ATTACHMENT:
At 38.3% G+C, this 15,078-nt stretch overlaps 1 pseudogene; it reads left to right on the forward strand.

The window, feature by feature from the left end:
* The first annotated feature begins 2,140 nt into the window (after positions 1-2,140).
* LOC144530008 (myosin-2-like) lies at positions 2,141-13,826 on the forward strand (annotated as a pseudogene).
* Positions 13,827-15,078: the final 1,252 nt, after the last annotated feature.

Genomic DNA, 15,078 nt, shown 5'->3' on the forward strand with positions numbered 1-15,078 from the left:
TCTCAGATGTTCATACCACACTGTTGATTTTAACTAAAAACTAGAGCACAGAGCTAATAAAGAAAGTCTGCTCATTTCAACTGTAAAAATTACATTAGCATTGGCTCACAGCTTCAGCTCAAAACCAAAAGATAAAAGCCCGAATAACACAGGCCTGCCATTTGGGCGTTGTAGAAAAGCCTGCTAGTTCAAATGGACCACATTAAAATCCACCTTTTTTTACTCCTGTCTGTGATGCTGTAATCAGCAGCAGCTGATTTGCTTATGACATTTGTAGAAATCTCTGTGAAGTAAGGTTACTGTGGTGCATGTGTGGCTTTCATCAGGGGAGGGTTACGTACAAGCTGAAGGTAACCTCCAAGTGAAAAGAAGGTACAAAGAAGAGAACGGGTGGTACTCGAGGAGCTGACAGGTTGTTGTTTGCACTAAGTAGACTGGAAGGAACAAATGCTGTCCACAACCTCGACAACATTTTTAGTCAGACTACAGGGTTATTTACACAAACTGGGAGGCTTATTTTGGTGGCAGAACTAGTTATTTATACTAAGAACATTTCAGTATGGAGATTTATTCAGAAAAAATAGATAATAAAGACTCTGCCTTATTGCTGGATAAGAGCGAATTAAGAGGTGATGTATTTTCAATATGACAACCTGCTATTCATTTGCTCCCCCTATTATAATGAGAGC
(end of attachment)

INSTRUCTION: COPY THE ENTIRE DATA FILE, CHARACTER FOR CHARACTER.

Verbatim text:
At 38.3% G+C, this 15,078-nt stretch overlaps 1 pseudogene; it reads left to right on the forward strand.

The window, feature by feature from the left end:
* The first annotated feature begins 2,140 nt into the window (after positions 1-2,140).
* LOC144530008 (myosin-2-like) lies at positions 2,141-13,826 on the forward strand (annotated as a pseudogene).
* Positions 13,827-15,078: the final 1,252 nt, after the last annotated feature.

Genomic DNA, 15,078 nt, shown 5'->3' on the forward strand with positions numbered 1-15,078 from the left:
TCTCAGATGTTCATACCACACTGTTGATTTTAACTAAAAACTAGAGCACAGAGCTAATAAAGAAAGTCTGCTCATTTCAACTGTAAAAATTACATTAGCATTGGCTCACAGCTTCAGCTCAAAACCAAAAGATAAAAGCCCGAATAACACAGGCCTGCCATTTGGGCGTTGTAGAAAAGCCTGCTAGTTCAAATGGACCACATTAAAATCCACCTTTTTTTACTCCTGTCTGTGATGCTGTAATCAGCAGCAGCTGATTTGCTTATGACATTTGTAGAAATCTCTGTGAAGTAAGGTTACTGTGGTGCATGTGTGGCTTTCATCAGGGGAGGGTTACGTACAAGCTGAAGGTAACCTCCAAGTGAAAAGAAGGTACAAAGAAGAGAACGGGTGGTACTCGAGGAGCTGACAGGTTGTTGTTTGCACTAAGTAGACTGGAAGGAACAAATGCTGTCCACAACCTCGACAACATTTTTAGTCAGACTACAGGGTTATTTACACAAACTGGGAGGCTTATTTTGGTGGCAGAACTAGTTATTTATACTAAGAACATTTCAGTATGGAGATTTATTCAGAAAAAATAGATAATAAAGACTCTGCCTTATTGCTGGATAAGAGCGAATTAAGAGGTGATGTATTTTCAATATGACAACCTGCTATTCATTTGCTCCCCCTATTATAATGAGAGC